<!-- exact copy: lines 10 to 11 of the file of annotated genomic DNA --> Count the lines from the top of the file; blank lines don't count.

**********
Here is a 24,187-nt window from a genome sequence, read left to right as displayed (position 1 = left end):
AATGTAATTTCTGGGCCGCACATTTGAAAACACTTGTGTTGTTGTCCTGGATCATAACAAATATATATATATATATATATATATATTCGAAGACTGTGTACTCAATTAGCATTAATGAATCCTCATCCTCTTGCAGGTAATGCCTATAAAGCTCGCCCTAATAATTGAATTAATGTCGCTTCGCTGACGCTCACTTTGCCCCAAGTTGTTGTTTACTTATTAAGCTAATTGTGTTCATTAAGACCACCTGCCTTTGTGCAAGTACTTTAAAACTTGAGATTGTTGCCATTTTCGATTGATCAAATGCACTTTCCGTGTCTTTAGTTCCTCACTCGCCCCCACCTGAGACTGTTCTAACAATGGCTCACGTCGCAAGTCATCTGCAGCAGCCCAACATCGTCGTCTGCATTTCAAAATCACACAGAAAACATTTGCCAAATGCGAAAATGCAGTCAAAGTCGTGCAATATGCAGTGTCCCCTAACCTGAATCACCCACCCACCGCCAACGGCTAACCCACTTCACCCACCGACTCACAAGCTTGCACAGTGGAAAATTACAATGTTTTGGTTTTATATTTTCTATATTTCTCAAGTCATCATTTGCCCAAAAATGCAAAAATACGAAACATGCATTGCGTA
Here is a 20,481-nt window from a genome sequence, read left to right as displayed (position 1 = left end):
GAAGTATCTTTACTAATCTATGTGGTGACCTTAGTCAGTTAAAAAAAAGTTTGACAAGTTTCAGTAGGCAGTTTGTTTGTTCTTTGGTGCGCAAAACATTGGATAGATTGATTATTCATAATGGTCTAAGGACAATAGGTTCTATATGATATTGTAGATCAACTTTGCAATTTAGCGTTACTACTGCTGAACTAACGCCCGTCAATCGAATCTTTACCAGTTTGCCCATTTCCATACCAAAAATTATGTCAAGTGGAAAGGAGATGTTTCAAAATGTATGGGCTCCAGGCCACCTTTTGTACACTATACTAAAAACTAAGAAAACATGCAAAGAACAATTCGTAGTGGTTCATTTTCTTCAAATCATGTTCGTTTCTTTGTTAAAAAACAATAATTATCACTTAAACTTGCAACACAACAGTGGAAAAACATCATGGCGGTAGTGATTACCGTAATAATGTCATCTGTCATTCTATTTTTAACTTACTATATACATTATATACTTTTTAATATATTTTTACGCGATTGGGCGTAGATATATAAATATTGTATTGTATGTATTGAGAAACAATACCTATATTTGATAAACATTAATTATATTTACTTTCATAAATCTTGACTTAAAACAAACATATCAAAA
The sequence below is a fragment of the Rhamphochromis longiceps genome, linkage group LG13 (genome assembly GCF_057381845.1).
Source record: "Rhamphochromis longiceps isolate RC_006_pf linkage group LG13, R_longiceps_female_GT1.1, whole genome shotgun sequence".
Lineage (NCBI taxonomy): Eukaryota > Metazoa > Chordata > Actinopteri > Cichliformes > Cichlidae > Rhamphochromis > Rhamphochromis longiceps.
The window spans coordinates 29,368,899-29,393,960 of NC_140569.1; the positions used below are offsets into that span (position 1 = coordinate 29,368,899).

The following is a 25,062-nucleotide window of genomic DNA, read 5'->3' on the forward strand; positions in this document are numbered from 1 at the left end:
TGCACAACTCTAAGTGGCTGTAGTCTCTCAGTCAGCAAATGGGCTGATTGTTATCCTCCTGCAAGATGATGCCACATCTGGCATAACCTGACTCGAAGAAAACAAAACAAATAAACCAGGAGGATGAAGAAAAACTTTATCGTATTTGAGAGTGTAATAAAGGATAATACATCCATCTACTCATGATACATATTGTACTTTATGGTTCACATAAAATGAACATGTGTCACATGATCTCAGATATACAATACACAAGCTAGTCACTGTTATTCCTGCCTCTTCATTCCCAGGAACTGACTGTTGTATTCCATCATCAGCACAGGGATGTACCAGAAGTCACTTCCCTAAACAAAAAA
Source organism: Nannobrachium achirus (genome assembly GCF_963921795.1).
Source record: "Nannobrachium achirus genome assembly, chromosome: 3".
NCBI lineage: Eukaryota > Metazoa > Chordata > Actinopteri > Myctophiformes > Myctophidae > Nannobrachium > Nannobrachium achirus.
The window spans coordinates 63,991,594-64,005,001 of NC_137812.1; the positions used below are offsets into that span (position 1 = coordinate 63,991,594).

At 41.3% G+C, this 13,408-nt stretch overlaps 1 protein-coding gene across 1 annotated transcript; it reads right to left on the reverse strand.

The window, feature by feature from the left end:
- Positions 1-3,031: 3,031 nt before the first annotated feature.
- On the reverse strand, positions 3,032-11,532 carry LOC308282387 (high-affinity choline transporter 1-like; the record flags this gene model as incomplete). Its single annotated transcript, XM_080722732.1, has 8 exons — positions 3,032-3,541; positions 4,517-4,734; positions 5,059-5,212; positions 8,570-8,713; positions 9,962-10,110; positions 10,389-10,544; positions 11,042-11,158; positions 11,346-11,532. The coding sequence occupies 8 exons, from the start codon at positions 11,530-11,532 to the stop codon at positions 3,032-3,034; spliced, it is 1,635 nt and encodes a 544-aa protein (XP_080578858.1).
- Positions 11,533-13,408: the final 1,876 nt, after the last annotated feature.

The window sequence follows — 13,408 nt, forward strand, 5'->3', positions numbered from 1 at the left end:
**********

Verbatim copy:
TGCACAACTCTAAGTGGCTGTAGTCTCTCAGTCAGCAAATGGGCTGATTGTTATCCTCCTGCAAGATGATGCCACATCTGGCATAACCTGACTCGAAGAAAACAAAACAAATAAACCAGGAGGATGAAGAAAAACTTTATCGTATTTGAGAGTGTAATAAAGGATAATACATCCATCTACTCATGATACATATTGTACTTTATGGTTCACATAAAATGAACATGTGTCACATGATCTCAGATATACAATACACAAGCTAGTCACTGTTATTCCTGCCTCTTCATTCCCAGGAACTGACTGTTGTATTCCATCATCAGCACAGGGATGTACCAGAAGTCACTTCCCTAAACAAAAAA
Source organism: Nannobrachium achirus (genome assembly GCF_963921795.1).